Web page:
Director Interview – RONA MARK
RONA MARK is the director of the upcoming movie, The Crab. We first met in Austin two years ago while she was traveling the country with her first film, Strange Girls. It was at that time that she first told me about an idea for a movie about a guy with a deformed hand who’s a complete dick to everyone. Lo and behold, 2 years later, the feature is done and she has just completed the first trailer. Here it is:
I called Rona and asked her for an interview, and she graciously agreed. We sat down at New York’s famous Hungarian Pastry Shop over Hamentashen and discussed things, a small portion of which you’ll find below:
From the trailer it seems to me to be more a character piece than a horror movie… I like to say that it’s a monster movie, but it’s not a horror movie. The kind of monster you meet at parties.
Your first film, Strange Girls, was also a character study, right? Some people think of it as a horror movie, I mean I thought I was making a horror movie, but then when I directed it I didn’t treat it that way. I treated it like I was making a coming of age film.
All this horror-by-way-of character study is pretty highbrow stuff, isn’t it? Highbrow meets lowbrow is what I’d call it. I think my storytelling is pretty traditional, actually- I’m not trying to be original or anything, I’m just saying what I gotta say. I hate to say this but for me personally, they’re [movies are] kind of therapeutic to write. I mean, I don’t want people to feel like they’re sitting on the couch with me, but I do hope they’re relateable to other people too. Like this one [The Crab] was all about the despair I felt after the last one.
Did you find inspiration for it in any particular films? The Crab’s inspirations came more from literature. Levi’s an academic, his field is American poetry, so there’s some of those references. There was a part in there which we ended up cutting where he references Mein Kampf, but I don’t know if anybody would’ve gotten it unless they read it recently.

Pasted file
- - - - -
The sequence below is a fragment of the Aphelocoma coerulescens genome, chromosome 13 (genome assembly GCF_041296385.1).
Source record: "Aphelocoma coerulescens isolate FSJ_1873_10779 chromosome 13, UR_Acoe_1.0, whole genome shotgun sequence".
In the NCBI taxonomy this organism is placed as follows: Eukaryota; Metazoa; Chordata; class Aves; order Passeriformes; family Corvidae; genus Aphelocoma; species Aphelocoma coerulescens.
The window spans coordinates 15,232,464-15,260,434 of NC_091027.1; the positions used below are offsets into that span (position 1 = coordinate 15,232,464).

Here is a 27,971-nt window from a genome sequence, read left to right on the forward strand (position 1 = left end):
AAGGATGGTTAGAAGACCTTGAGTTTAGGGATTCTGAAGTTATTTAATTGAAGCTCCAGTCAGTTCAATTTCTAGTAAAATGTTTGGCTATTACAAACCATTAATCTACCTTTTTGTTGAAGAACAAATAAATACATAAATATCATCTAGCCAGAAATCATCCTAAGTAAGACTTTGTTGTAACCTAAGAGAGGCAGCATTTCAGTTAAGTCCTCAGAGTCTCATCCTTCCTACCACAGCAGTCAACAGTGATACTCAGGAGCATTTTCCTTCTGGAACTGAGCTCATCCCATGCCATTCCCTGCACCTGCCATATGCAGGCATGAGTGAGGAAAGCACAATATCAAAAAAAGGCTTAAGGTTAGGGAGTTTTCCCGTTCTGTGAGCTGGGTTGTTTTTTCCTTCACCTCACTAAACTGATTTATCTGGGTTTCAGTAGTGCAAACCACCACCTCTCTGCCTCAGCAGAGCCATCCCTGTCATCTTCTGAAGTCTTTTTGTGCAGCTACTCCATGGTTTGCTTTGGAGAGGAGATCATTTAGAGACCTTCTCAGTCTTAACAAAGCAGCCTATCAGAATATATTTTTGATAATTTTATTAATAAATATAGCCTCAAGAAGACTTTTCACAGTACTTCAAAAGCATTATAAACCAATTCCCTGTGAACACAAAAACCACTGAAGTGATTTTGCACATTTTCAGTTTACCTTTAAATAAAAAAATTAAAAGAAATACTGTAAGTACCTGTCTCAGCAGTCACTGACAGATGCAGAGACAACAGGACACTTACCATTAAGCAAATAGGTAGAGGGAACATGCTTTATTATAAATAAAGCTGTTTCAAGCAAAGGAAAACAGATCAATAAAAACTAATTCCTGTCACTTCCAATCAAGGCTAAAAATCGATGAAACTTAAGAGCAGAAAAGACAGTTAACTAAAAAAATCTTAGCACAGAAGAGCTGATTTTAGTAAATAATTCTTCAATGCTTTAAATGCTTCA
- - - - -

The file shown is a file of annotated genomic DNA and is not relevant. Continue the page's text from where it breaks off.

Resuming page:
So he’s an intellectual? A failed intellectual.
With a deformity. And very much an anti hero. Yeah, he goes around provoking people, antagonizing people, he has a girlfriend but he doesn’t like her. He has one friend left who sticks by him even though he’s a big drunk asshole all the time, but he kind of thinks he’s funny or charming. They’ve been friends since high school so he doesn’t really get rid of him, even though he should. And this friend starts seeing this girl, and he [Levi] decides that he likes her and starts to stalk her… that’s sort of the plot.
Do you meet unhappy people and say to yourself, “I’m going to make a movie about this person?” (Hesitates) Alright, so he’s a little bit of a composite character. (laughing) There’s a lot of me, obviously, in most of my leads, and him too. There’s also a little bit of this boyfriend I had for many years. The movie starts with Levi defending his thesis – he wrote this large volume about the history of American poetry but refused to put citations in it on principle, like a big “fuck you.” I had a boyfriend who did that. All he needed to get his master’s was to put citations in his thesis and he just wouldn’t do it. I mean, I’m sure his reasons were different. My guy [Levi] doesn’t want to finish it because if he finishes it and nobody likes it then he’s just a circus freak with a book. Insert movie instead of book and you have me.
Does the entire process for you begin with character? I think so. I think that’s what’s happening. I mean, I never really knew how I work, but the more I’m doing it, I’m beginning to realize that I like characters that nobody likes, and I want to try to make an audience care for them. That seems to be my goal as a filmmaker: to make people care about the people nobody likes. Murderers, assholes…